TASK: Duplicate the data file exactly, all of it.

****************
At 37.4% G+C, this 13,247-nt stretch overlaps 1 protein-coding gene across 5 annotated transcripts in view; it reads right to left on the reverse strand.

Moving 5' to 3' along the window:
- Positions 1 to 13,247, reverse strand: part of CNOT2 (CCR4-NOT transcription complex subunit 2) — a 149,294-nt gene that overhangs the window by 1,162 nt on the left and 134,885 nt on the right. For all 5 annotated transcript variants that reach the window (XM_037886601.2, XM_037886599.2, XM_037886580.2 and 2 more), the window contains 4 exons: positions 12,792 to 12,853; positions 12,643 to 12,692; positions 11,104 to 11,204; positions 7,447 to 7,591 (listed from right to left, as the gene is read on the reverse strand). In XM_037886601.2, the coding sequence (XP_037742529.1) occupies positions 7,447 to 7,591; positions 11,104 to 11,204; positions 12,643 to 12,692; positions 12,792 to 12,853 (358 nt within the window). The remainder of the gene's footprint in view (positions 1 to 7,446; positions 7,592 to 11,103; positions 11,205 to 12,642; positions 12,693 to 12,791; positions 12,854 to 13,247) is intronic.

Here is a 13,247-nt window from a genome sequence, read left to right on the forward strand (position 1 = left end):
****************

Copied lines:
At 37.4% G+C, this 13,247-nt stretch overlaps 1 protein-coding gene across 5 annotated transcripts in view; it reads right to left on the reverse strand.

Moving 5' to 3' along the window:
- Positions 1 to 13,247, reverse strand: part of CNOT2 (CCR4-NOT transcription complex subunit 2) — a 149,294-nt gene that overhangs the window by 1,162 nt on the left and 134,885 nt on the right. For all 5 annotated transcript variants that reach the window (XM_037886601.2, XM_037886599.2, XM_037886580.2 and 2 more), the window contains 4 exons: positions 12,792 to 12,853; positions 12,643 to 12,692; positions 11,104 to 11,204; positions 7,447 to 7,591 (listed from right to left, as the gene is read on the reverse strand). In XM_037886601.2, the coding sequence (XP_037742529.1) occupies positions 7,447 to 7,591; positions 11,104 to 11,204; positions 12,643 to 12,692; positions 12,792 to 12,853 (358 nt within the window). The remainder of the gene's footprint in view (positions 1 to 7,446; positions 7,592 to 11,103; positions 11,205 to 12,642; positions 12,693 to 12,791; positions 12,854 to 13,247) is intronic.

Here is a 13,247-nt window from a genome sequence, read left to right on the forward strand (position 1 = left end):